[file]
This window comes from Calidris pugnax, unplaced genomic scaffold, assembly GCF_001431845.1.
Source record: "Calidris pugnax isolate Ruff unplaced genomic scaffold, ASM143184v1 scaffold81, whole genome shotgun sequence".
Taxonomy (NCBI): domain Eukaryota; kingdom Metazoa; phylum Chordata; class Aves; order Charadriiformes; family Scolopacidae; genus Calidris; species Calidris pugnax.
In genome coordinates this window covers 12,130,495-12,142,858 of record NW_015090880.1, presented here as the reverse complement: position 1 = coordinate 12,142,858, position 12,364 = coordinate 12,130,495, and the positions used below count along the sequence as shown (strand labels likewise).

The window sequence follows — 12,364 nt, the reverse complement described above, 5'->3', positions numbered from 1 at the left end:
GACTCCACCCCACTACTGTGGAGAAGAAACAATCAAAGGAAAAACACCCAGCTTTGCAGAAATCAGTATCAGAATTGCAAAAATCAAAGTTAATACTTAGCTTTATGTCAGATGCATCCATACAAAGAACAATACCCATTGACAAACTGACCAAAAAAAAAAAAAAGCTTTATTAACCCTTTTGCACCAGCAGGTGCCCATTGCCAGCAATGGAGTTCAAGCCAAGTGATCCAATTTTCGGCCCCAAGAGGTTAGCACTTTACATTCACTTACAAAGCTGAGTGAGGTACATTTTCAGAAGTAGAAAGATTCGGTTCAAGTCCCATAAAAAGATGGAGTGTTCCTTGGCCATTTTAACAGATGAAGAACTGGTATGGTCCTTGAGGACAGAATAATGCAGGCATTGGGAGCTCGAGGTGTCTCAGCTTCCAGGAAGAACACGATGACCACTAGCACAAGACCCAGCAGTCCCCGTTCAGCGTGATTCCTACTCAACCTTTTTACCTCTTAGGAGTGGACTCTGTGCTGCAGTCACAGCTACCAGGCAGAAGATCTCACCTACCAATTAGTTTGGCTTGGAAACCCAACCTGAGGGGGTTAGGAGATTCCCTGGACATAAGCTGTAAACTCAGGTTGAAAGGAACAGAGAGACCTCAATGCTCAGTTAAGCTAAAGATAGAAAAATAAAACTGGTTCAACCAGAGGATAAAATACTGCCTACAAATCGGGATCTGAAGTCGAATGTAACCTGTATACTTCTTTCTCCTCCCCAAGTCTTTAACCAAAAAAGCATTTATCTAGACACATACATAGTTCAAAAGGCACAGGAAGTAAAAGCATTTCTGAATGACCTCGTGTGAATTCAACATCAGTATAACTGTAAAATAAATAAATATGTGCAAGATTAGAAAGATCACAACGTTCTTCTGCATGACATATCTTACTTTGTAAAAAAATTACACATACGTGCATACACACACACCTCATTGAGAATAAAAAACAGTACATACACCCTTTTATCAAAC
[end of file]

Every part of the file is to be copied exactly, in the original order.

This window comes from Calidris pugnax, unplaced genomic scaffold, assembly GCF_001431845.1.
Source record: "Calidris pugnax isolate Ruff unplaced genomic scaffold, ASM143184v1 scaffold81, whole genome shotgun sequence".
Taxonomy (NCBI): domain Eukaryota; kingdom Metazoa; phylum Chordata; class Aves; order Charadriiformes; family Scolopacidae; genus Calidris; species Calidris pugnax.
In genome coordinates this window covers 12,130,495-12,142,858 of record NW_015090880.1, presented here as the reverse complement: position 1 = coordinate 12,142,858, position 12,364 = coordinate 12,130,495, and the positions used below count along the sequence as shown (strand labels likewise).

The window sequence follows — 12,364 nt, the reverse complement described above, 5'->3', positions numbered from 1 at the left end:
GACTCCACCCCACTACTGTGGAGAAGAAACAATCAAAGGAAAAACACCCAGCTTTGCAGAAATCAGTATCAGAATTGCAAAAATCAAAGTTAATACTTAGCTTTATGTCAGATGCATCCATACAAAGAACAATACCCATTGACAAACTGACCAAAAAAAAAAAAAAGCTTTATTAACCCTTTTGCACCAGCAGGTGCCCATTGCCAGCAATGGAGTTCAAGCCAAGTGATCCAATTTTCGGCCCCAAGAGGTTAGCACTTTACATTCACTTACAAAGCTGAGTGAGGTACATTTTCAGAAGTAGAAAGATTCGGTTCAAGTCCCATAAAAAGATGGAGTGTTCCTTGGCCATTTTAACAGATGAAGAACTGGTATGGTCCTTGAGGACAGAATAATGCAGGCATTGGGAGCTCGAGGTGTCTCAGCTTCCAGGAAGAACACGATGACCACTAGCACAAGACCCAGCAGTCCCCGTTCAGCGTGATTCCTACTCAACCTTTTTACCTCTTAGGAGTGGACTCTGTGCTGCAGTCACAGCTACCAGGCAGAAGATCTCACCTACCAATTAGTTTGGCTTGGAAACCCAACCTGAGGGGGTTAGGAGATTCCCTGGACATAAGCTGTAAACTCAGGTTGAAAGGAACAGAGAGACCTCAATGCTCAGTTAAGCTAAAGATAGAAAAATAAAACTGGTTCAACCAGAGGATAAAATACTGCCTACAAATCGGGATCTGAAGTCGAATGTAACCTGTATACTTCTTTCTCCTCCCCAAGTCTTTAACCAAAAAAGCATTTATCTAGACACATACATAGTTCAAAAGGCACAGGAAGTAAAAGCATTTCTGAATGACCTCGTGTGAATTCAACATCAGTATAACTGTAAAATAAATAAATATGTGCAAGATTAGAAAGATCACAACGTTCTTCTGCATGACATATCTTACTTTGTAAAAAAATTACACATACGTGCATACACACACACCTCATTGAGAATAAAAAACAGTACATACACCCTTTTATCAAAC